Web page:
Eggo not Ego


For over a century, Kellogg has provided us with wholesome cereals, snacks, and frozen foods.  Some of its most well-known brands include Rice Krispies, Fruit Loops, Special K, Pop Tarts, Eggo, Cheez-Its, Nutrigrain, Corn Flakes, Frosted Flakes, and Frosted Mini-Wheats.

What is even more impressive than this list of popular products is the company’s commitment to social and ethical responsibility. 

Since its founding in 1906 by W.K. Kellogg, the company has been healivy reliant on its stakeholders and have rewarded them accordingly.  Even Kellogg’s initial foray into local markets began with consumers directly asking store managers for Kellogg’s Corn Flakes. On the Kellogg website, the company provides an annual corporate responsibilty report that directly addresses shareholders including “consumers, employees, customers, investors, business partners, community members, and governmental and nongovernmental organizations.”

2012 marks the 4th year that Kellogg Company has appeared on the Ethisphere Institute’s list of the world’s most ethical companies.  The Institute compiles the list with the priciples of “the creation, advancement and sharing of best practices in business ethics, corporate social responsibility, anti-corruption and sustainability” (Business Wire).  Kellogg seems to have these principles in spades.  In fact, Kellogg was ahead of the curve in terms of environmentally sustainable practices.  It has been using recycled paper board to package the majority of its products since 1906.

The strong culture of stakeholder value theory in Kellogg Company is both admirable and strategic.  Since the majority of Kellogg products are those that parents would purchase for their children to consume, I would argue that its ethics give it a competitive advantage over other company brands.  It is also remarkable that Kellogg has seemingly had this ethically sound business strategy since its founding.  It comes down to a simple committment to serving people– whether they are in the surrounding community, in another country, or those that will benefit from environmentally sustainable practices in the future.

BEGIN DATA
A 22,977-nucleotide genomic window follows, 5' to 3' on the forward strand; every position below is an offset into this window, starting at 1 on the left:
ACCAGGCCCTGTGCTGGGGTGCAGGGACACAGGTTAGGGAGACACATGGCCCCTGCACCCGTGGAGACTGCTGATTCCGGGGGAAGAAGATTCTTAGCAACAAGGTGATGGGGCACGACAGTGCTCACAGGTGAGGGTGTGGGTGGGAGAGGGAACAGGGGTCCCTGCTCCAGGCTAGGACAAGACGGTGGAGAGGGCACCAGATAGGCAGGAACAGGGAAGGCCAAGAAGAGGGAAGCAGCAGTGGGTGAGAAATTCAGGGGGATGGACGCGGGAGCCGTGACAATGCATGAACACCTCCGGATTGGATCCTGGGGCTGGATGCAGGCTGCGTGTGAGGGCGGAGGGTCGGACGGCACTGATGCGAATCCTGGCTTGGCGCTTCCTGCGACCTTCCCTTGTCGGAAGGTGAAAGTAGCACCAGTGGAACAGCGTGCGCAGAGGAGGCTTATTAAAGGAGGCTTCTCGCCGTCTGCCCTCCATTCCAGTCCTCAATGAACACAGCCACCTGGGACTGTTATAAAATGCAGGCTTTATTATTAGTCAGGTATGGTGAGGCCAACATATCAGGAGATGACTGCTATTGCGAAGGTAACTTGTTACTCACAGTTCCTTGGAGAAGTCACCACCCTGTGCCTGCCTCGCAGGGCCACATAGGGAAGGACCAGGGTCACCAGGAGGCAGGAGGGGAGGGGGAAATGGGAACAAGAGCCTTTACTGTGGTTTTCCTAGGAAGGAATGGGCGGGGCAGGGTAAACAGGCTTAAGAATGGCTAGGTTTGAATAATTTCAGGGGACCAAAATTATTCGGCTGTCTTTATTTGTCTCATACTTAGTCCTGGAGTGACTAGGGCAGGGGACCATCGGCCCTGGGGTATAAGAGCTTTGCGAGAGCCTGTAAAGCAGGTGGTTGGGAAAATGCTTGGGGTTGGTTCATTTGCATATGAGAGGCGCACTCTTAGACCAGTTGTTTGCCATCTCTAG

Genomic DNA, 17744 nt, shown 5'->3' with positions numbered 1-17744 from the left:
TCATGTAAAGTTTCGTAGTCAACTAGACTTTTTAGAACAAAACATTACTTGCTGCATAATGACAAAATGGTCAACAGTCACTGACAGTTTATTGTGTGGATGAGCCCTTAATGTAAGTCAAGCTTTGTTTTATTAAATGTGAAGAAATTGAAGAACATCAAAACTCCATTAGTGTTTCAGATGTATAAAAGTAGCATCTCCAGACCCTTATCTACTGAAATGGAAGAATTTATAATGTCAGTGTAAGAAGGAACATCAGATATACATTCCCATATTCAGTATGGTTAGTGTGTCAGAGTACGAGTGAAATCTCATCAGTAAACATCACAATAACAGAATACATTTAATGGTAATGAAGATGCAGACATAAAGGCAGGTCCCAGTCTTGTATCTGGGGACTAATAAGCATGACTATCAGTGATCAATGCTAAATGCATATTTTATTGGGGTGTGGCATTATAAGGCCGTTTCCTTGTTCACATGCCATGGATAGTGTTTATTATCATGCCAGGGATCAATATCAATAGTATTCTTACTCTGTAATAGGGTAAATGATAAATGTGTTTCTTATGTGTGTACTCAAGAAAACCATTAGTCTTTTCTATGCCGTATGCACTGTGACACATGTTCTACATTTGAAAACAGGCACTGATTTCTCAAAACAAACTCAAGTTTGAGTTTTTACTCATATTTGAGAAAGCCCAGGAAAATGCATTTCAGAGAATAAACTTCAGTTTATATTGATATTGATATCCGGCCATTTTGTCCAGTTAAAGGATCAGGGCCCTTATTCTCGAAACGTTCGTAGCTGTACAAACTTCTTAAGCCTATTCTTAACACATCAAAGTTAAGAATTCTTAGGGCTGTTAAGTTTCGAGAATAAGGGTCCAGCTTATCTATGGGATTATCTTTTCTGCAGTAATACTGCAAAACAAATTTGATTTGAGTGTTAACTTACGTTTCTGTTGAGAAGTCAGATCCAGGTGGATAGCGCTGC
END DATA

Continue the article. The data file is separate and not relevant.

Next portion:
“We are a company of dedicated people making quality products for a healthier world” – W.K. Kellogg

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4 thoughts on “Eggo not Ego

  1. I don’t know that much about Kellogg, but for corporate finance the company we studied was General Mills which is pretty similar. I agree that Its ethics definitely give it an edge over other companies. Not only is it a brand people want to buy because of all of their environmental innitiatives and ethical behavior, but it’s a brand that people want to work for. They have really been changing their products towards a more healthy lifestyle too. Whole-grain and healthier poptarts are now on the shelves. It’s like a dream come true haha

  2. I like the idea that Kellogg is a cereal aimed towards kids and that they also serve as a good company role model. If the kids eating the cereal grow up with well-known brands being environmentally responsible and serving the community, maybe these values will become more prevalent as the kids who eat the cereal grow older?

  3. I agree with Jenna, the fact that the company is so environmentally responsible benefits all of their stakeholders, especially the children they are marketing to. Hopefully Kellogg will start setting a precedent for other companies.

  4. How about some radical changes in packaging technology to reduce landfill impact? How about some cereals kids will like that do not have candy in them?

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